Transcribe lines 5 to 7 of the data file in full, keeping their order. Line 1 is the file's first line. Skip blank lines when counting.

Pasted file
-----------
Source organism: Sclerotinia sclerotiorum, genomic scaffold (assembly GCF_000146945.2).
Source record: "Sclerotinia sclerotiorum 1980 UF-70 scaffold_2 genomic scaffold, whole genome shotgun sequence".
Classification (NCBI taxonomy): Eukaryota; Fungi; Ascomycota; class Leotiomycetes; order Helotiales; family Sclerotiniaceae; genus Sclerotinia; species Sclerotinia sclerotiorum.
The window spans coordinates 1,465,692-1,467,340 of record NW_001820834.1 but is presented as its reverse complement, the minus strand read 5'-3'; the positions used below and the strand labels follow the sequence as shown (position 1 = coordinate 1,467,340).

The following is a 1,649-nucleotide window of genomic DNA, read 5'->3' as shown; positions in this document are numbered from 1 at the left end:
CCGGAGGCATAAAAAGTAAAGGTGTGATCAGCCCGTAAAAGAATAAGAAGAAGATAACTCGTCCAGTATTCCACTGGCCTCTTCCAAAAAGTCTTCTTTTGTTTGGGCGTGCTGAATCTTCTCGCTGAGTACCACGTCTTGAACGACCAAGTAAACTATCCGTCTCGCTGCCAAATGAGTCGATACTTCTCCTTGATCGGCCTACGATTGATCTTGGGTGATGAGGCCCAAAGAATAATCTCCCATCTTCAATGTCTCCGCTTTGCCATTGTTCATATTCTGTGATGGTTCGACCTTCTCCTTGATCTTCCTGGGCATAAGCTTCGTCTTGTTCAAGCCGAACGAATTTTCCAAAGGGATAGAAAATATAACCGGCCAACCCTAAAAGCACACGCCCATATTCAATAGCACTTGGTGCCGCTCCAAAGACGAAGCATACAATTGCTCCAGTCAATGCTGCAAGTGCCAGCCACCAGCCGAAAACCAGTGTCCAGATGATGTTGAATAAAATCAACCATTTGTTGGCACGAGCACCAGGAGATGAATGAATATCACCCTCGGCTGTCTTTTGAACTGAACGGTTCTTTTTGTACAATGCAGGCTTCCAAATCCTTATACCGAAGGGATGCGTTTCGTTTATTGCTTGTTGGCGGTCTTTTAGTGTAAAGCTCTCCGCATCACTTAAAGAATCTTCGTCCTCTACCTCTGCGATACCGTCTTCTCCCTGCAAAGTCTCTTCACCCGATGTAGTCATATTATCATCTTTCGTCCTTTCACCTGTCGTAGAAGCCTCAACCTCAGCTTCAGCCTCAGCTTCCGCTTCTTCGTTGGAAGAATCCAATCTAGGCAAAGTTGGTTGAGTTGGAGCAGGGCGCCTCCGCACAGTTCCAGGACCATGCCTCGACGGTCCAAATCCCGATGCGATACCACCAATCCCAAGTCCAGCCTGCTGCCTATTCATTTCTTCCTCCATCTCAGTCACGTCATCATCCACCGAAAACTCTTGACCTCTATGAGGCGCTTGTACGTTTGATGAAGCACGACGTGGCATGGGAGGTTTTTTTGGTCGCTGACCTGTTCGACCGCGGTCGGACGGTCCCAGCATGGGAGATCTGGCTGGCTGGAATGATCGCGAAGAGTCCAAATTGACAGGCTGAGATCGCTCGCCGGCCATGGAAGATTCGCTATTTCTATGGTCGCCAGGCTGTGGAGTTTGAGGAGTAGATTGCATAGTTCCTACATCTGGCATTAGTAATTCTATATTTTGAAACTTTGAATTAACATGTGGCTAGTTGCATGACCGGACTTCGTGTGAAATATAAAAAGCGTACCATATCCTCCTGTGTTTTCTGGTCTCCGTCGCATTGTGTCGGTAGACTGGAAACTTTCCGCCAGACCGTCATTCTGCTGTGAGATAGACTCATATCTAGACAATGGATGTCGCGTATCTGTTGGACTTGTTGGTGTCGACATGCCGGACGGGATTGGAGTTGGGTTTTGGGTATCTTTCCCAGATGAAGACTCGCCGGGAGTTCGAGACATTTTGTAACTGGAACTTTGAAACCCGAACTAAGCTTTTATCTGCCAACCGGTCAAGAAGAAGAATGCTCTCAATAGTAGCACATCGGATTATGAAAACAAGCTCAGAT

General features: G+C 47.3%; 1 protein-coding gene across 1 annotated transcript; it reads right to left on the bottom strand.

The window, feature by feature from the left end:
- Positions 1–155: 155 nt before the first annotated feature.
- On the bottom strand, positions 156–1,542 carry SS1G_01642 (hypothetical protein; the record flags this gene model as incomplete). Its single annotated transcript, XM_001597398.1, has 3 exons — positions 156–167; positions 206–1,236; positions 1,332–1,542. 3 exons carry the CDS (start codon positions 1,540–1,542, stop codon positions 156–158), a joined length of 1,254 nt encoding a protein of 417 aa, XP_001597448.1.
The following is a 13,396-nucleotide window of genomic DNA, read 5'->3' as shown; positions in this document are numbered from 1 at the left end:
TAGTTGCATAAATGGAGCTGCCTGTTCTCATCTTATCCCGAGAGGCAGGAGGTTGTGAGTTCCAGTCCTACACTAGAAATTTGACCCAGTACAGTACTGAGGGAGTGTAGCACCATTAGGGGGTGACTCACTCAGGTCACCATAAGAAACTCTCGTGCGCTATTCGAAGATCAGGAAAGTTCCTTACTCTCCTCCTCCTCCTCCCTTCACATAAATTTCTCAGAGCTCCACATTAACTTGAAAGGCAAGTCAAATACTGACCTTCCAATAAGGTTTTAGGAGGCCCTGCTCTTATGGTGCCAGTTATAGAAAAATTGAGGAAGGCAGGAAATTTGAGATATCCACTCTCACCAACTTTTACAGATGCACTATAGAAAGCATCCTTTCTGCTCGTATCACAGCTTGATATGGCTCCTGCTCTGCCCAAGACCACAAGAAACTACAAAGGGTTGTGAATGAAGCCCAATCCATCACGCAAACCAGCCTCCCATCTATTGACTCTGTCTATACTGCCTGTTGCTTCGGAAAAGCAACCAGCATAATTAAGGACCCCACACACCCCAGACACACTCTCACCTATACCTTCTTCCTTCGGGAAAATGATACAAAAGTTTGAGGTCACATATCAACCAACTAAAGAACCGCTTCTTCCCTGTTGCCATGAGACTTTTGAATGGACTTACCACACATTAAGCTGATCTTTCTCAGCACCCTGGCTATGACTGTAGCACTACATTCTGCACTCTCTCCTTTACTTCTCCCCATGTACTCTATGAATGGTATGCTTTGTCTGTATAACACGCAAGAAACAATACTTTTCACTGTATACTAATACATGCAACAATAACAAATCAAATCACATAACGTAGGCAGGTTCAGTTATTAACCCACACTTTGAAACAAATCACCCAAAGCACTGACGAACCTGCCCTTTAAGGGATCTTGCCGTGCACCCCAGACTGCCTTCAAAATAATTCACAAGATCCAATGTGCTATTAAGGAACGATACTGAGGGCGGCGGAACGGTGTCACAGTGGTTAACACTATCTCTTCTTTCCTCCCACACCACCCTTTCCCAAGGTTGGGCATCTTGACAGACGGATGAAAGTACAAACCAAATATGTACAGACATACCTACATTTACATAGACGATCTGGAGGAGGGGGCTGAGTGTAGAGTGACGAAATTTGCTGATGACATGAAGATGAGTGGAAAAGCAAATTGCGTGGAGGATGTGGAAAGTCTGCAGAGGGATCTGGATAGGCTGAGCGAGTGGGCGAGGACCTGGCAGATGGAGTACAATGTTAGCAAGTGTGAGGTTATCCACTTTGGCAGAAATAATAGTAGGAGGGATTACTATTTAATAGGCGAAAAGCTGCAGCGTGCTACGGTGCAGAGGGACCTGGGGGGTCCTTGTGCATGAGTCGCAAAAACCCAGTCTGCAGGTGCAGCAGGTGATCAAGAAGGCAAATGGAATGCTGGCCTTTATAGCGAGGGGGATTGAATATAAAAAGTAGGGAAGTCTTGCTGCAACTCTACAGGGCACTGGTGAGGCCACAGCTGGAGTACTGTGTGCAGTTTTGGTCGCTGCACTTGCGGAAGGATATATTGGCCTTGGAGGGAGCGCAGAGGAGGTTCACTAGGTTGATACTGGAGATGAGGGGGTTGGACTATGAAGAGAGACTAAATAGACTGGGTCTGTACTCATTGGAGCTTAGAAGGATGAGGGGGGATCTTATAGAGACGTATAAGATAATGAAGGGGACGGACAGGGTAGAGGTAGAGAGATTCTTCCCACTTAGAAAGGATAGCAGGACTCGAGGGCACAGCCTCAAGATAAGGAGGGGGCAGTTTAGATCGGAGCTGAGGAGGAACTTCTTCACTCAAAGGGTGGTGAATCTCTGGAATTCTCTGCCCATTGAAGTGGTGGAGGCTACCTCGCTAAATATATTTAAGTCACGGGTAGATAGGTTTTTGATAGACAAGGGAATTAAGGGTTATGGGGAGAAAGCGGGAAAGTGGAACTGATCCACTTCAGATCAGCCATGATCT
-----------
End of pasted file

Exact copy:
The following is a 1,649-nucleotide window of genomic DNA, read 5'->3' as shown; positions in this document are numbered from 1 at the left end:
CCGGAGGCATAAAAAGTAAAGGTGTGATCAGCCCGTAAAAGAATAAGAAGAAGATAACTCGTCCAGTATTCCACTGGCCTCTTCCAAAAAGTCTTCTTTTGTTTGGGCGTGCTGAATCTTCTCGCTGAGTACCACGTCTTGAACGACCAAGTAAACTATCCGTCTCGCTGCCAAATGAGTCGATACTTCTCCTTGATCGGCCTACGATTGATCTTGGGTGATGAGGCCCAAAGAATAATCTCCCATCTTCAATGTCTCCGCTTTGCCATTGTTCATATTCTGTGATGGTTCGACCTTCTCCTTGATCTTCCTGGGCATAAGCTTCGTCTTGTTCAAGCCGAACGAATTTTCCAAAGGGATAGAAAATATAACCGGCCAACCCTAAAAGCACACGCCCATATTCAATAGCACTTGGTGCCGCTCCAAAGACGAAGCATACAATTGCTCCAGTCAATGCTGCAAGTGCCAGCCACCAGCCGAAAACCAGTGTCCAGATGATGTTGAATAAAATCAACCATTTGTTGGCACGAGCACCAGGAGATGAATGAATATCACCCTCGGCTGTCTTTTGAACTGAACGGTTCTTTTTGTACAATGCAGGCTTCCAAATCCTTATACCGAAGGGATGCGTTTCGTTTATTGCTTGTTGGCGGTCTTTTAGTGTAAAGCTCTCCGCATCACTTAAAGAATCTTCGTCCTCTACCTCTGCGATACCGTCTTCTCCCTGCAAAGTCTCTTCACCCGATGTAGTCATATTATCATCTTTCGTCCTTTCACCTGTCGTAGAAGCCTCAACCTCAGCTTCAGCCTCAGCTTCCGCTTCTTCGTTGGAAGAATCCAATCTAGGCAAAGTTGGTTGAGTTGGAGCAGGGCGCCTCCGCACAGTTCCAGGACCATGCCTCGACGGTCCAAATCCCGATGCGATACCACCAATCCCAAGTCCAGCCTGCTGCCTATTCATTTCTTCCTCCATCTCAGTCACGTCATCATCCACCGAAAACTCTTGACCTCTATGAGGCGCTTGTACGTTTGATGAAGCACGACGTGGCATGGGAGGTTTTTTTGGTCGCTGACCTGTTCGACCGCGGTCGGACGGTCCCAGCATGGGAGATCTGGCTGGCTGGAATGATCGCGAAGAGTCCAAATTGACAGGCTGAGATCGCTCGCCGGCCATGGAAGATTCGCTATTTCTATGGTCGCCAGGCTGTGGAGTTTGAGGAGTAGATTGCATAGTTCCTACATCTGGCATTAGTAATTCTATATTTTGAAACTTTGAATTAACATGTGGCTAGTTGCATGACCGGACTTCGTGTGAAATATAAAAAGCGTACCATATCCTCCTGTGTTTTCTGGTCTCCGTCGCATTGTGTCGGTAGACTGGAAACTTTCCGCCAGACCGTCATTCTGCTGTGAGATAGACTCATATCTAGACAATGGATGTCGCGTATCTGTTGGACTTGTTGGTGTCGACATGCCGGACGGGATTGGAGTTGGGTTTTGGGTATCTTTCCCAGATGAAGACTCGCCGGGAGTTCGAGACATTTTGTAACTGGAACTTTGAAACCCGAACTAAGCTTTTATCTGCCAACCGGTCAAGAAGAAGAATGCTCTCAATAGTAGCACATCGGATTATGAAAACAAGCTCAGAT

General features: G+C 47.3%; 1 protein-coding gene across 1 annotated transcript; it reads right to left on the bottom strand.